Sunday, May 23, 2010

Two kinds of life skills

Aristotle opens Book 2 by claiming that the skills which help us live successfully come in two flavors: there are

(a) skills for thinking the right thing, and
(b) skills for doing the right thing.

(Note: older translations use the label 'intellectual' virtues for (a), and 'moral' or 'ethical' virtues for (b), but I think the way I have put it here captures the idea a little more clearly.)

Now, in order to have the skill to think the right thing, and we might call this a mental skill, we obviously need to know the correct facts about the world and our situation. So Aristotle lists (i) having good intuitions, and (ii) scientific knowledge among the mental skills we need for living successfully.

But thinking the right thing also involves being able to make the right judgments at the right time. Now, we make judgments about theories, and we make judgments about what to do, and these are two separate skills. Aristotle says that the ability to make the right judgment about theories is called 'theoretical wisdom', and the ability to make the right judgment about what to do is called 'practical wisdom'. As Aristotle sees it, these two kinds of wisdom are the most important mental skills, because they ultimately guide our thoughts and actions.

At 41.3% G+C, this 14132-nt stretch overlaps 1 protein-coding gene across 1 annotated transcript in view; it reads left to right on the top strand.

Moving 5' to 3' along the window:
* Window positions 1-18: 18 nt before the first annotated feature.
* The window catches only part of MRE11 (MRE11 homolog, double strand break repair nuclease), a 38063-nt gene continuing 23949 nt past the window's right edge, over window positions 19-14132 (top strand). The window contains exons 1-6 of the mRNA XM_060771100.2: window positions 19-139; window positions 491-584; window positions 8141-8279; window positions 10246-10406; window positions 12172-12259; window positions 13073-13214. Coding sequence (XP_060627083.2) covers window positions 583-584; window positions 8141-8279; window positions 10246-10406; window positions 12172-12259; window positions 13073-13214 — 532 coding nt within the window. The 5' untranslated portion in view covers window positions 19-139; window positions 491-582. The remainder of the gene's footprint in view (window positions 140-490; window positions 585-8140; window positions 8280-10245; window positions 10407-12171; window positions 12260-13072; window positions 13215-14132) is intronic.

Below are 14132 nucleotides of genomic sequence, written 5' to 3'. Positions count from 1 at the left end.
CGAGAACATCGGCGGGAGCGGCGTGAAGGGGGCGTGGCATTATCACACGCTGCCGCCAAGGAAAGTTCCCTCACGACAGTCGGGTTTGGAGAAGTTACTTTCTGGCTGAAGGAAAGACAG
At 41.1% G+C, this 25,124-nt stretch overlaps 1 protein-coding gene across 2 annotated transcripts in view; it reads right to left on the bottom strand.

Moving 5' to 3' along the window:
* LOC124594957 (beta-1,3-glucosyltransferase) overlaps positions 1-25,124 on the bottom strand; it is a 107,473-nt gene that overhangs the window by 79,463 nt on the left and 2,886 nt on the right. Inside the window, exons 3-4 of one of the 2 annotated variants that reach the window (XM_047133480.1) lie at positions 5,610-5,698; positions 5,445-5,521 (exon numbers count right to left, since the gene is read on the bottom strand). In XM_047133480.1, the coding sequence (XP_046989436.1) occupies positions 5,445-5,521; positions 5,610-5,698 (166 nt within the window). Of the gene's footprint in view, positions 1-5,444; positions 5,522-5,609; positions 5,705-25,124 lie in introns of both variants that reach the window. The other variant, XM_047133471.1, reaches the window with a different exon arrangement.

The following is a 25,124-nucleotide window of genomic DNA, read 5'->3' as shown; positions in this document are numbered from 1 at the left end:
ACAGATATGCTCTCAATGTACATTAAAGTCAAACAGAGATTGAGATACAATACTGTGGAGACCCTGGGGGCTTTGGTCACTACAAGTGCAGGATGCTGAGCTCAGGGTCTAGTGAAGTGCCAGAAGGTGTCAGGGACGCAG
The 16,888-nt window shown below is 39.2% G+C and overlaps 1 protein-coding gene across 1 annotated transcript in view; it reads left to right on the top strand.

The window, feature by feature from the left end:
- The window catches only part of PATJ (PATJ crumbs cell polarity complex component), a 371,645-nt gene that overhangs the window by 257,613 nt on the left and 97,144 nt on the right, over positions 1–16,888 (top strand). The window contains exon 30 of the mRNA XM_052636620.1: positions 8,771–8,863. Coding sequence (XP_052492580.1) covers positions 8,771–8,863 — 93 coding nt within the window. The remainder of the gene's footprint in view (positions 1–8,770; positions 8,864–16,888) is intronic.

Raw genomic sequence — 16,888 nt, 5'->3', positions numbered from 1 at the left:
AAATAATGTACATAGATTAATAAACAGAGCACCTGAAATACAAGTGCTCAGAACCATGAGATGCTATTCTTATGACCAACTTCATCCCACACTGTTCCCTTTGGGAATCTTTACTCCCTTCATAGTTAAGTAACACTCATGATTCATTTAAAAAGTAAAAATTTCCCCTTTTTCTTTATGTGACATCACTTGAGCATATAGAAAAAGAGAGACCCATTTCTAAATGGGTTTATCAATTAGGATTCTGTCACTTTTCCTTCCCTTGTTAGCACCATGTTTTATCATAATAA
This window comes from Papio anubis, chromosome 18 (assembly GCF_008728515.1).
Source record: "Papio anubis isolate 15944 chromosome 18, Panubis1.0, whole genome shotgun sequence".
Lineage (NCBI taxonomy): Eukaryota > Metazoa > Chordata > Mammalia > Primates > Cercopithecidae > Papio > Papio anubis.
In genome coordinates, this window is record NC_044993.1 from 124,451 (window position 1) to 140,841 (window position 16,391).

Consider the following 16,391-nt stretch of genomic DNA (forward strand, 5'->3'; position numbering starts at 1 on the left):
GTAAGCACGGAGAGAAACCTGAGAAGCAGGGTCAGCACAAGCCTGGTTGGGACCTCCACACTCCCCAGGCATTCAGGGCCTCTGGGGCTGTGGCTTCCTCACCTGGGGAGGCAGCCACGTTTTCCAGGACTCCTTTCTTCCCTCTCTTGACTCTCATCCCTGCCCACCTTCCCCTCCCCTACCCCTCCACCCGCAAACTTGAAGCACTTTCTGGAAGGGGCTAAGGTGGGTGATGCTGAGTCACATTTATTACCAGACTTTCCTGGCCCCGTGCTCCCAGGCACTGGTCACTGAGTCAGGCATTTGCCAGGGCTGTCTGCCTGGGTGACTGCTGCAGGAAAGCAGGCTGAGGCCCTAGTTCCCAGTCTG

Skills for doing the right thing involve just that: having the skill or ability to do the right thing at the right time. However, Aristotle thinks this also involves emotional training. It does not simply amount to doing the right thing, it amounts to feeling the right thing as well. Hence, what we feel and what we do should not be out of whack.

For instance, suppose that you tred on the toe of my sheep, and that gets me super pissed. Still, I recognize that I shouldn't punch you in the forehead, so I decide to forgive you instead. In this case, I feel one thing (anger: I want to punch you in the forehead so badly), but I know that acting on that would be the wrong thing to do, so I end up doing the right thing.

Aristotle thinks that I wouldn't be very skillful at doing the right thing in this case, for having the skill to do the right thing involves not just doing the right thing, but also having the appropriate emotional response. And if punching you in the forehead is not the right thing to do, then feeling that I want to punch you in the forehead is not the right thing to feel either. I need to train my emotions so that I end up feeling an emotion that corresponds exactly to the action that I should do.

In other words, I need to train my emotions to feel the right things at the right times, and then act accordingly. That is what Aristotle thinks is involved with skills for doing the right thing. And since there is emotional training involved here, we might as well call these skills 'emotional skills' (though I mean to imply that we should also act on our (right) emotions, and not simply have the right emotions).

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